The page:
I recently wrote about the difficult subject of immigration, an issue that is so often used to silence debate on the EU. Instead of immigration, let's talk maths. According to the NHS Confederation, there are currently 7,875 GP practices in the UK, serving 64 million people. This equates to approximately one practice per 8,000 people. If, as predicted by the Office of National Statistics, the UK population rises to 74 million in 25 years and there isn't a material rise in the number of GP practices, each one will then serve approximately 9,500 people, an 18% increase. In order to keep our ratio of people to practices the same, the UK would need to fund an additional 1,400 GP practices.
If the government wants to engage those who are worried about immigration, it needs to outline a public investment program to demonstrate that mass immigration will not impact the quality or availability of public services. The government needs to point to the 1,400 new GP practices, the hundreds of schools, and dozens of hospitals that it will build to maintain existing standards of public service. By failing to implement such investment, the government is tacitly expecting people to accept a drop in their standard of living. If immigration is such a boon to the economy, there should be no question of the country being able to afford a massive program of investment and it should be demanded by both the leave and remain camps as the minimum price of our continued membership of the EU.
Someone very close to me recently had an experience that illustrates why the people of Britain are not being offered increased investment in public services in return for staying in the EU. This person, let's call them Bob, was rushed to a major hospital on a Wednesday morning with a serious medical emergency. Bob was put on a trolley, as were a dozen other seriously ill patients who all languished in a corridor because there were no treatment rooms available. Bob's attending doctor made an educated guess at a diagnosis of pulmonary embolism, which has a mortality rate of 25%, but wanted to consult a cardiologist before administering treatment. The doctor also told Bob that he'd need a CT scan to confirm diagnosis but that the next available slot on the scanner was Saturday morning - 3 days later.
Bob and the doctor waited for 6 hours to see a cardiologist, but were told that no one was available. In the end, not wishing to continue running the risk of dying, Bob instructed the doctor to treat him for pulmonary embolism, which was done in the corridor because there were still no treatment rooms available. The doctor informed Bob that he'd have to be admitted but that there were no beds either, so Bob would have to spend the night on a trolley in a brightly lit corridor lined up with a dozen similarly ill, distressed people until a bed became available.
Bob had a brainwave and asked about going private, and within 25 minutes was in a private room two floors above the crowded corridor. For the sum of £500 per night, Bob had literally risen above the crowd, was seen almost immediately by a consultant cardiologist, and was booked in for a CT scan on the hospital's brand new private scanner first thing the following morning - two days sooner than he could be scanned by the hospital's overworked NHS machine.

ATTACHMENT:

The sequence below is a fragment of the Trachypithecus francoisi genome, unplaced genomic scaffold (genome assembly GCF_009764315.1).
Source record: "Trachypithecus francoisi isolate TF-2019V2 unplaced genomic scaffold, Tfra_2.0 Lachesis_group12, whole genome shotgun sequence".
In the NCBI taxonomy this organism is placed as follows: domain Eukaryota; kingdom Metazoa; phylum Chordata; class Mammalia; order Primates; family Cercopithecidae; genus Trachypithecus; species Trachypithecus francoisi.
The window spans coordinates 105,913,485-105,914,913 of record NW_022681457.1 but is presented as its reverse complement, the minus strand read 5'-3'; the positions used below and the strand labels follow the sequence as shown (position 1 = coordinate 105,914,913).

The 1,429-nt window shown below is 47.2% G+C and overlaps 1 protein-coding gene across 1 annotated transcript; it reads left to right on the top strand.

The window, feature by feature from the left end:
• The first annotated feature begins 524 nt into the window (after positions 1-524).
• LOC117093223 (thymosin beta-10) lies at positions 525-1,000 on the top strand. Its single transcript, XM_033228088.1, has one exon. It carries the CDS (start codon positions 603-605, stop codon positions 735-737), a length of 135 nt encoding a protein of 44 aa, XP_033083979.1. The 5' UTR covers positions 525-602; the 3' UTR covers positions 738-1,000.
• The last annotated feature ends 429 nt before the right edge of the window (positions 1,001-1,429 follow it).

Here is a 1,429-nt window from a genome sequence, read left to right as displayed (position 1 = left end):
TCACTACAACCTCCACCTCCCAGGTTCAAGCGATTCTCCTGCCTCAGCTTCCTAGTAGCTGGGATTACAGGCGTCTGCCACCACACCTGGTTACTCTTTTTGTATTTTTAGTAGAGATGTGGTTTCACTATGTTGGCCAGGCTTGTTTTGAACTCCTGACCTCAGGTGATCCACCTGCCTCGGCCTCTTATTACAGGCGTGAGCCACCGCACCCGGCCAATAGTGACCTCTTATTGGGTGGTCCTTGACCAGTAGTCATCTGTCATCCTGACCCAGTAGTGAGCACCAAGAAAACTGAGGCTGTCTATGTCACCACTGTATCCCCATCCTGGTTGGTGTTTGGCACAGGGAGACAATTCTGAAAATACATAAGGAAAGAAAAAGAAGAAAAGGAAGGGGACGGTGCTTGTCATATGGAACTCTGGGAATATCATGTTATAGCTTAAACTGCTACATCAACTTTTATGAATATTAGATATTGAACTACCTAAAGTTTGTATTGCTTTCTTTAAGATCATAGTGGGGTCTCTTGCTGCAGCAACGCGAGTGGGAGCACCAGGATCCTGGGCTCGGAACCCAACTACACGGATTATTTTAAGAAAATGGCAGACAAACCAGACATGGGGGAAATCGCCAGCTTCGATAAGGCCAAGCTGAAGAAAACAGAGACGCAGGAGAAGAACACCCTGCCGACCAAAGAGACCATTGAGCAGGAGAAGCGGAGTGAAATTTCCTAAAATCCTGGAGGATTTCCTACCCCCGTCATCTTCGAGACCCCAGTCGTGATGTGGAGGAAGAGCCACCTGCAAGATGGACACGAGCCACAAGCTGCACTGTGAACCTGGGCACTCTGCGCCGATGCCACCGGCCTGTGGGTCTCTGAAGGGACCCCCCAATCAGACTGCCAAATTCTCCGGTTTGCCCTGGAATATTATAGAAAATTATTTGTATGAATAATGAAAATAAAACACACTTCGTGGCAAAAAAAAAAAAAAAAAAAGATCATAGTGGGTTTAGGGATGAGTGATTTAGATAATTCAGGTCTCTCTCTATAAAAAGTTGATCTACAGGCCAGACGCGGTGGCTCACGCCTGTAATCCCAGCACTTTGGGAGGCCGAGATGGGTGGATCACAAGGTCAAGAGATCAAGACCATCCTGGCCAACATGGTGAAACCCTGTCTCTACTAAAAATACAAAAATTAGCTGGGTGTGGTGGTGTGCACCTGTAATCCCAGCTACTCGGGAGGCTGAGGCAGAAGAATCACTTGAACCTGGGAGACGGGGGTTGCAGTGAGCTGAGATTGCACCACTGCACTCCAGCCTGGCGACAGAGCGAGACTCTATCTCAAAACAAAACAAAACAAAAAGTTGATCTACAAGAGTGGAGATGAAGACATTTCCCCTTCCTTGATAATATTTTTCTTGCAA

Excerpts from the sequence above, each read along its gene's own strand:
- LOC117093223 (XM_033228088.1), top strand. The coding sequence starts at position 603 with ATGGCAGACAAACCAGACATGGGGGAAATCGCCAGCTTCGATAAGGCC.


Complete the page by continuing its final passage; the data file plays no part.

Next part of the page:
Bob was in hospital for four nights and spent £3,000 on his care. Once he'd made the decision to go private, treatment was quick and stress free, but of course Bob was in the privileged position of being able to afford private care. Most people in this country would be unable to find the thousands of pounds needed to rise above the crowd and, like the people Bob left behind, would be doomed to spend a night on a trolley waiting for a bed, a consultant, and a scan, running the risk of dying in a hospital corridor in the fifth richest country in the world.
Many leading figures advocating continued membership of the EU will never go near an NHS hospital or comprehensive school. They will never experience the consequences of a massive, unmanaged increase in population, because, like Bob, they have the money needed to rise above the crowd. When they argue that unmanaged immigration is good for the country, they are not making any sacrifices in their quality of life - quite the opposite; EU membership is good for them because the influx of people keeps labour costs low, enabling their money to go further. If we remain in the EU, our leaders need to be held to account and we must have a mature debate about how we invest in our public services to ensure they keep up with Britain's growing population.
Without such an investment program, continued EU membership will be yet another instance of the poor being asked to shoulder an unfair burden because they will see a fall in the quality and availability of the public services they rely on, while those with money can buy their way out of the problem. Those trapped in poverty have no choice and are often the worst affected; they usually live in the poorest, most crowded areas, can only afford to use the NHS, and have to rely on the state to educate their children.
Whether you're campaigning to leave or remain, surely we can all agree that asking the poorest in society to shoulder the greatest burden is a raw deal? But by refusing to address the very real consequences of EU membership, the maths of immigration, and the required investment in public services, a raw deal is exactly what's on offer.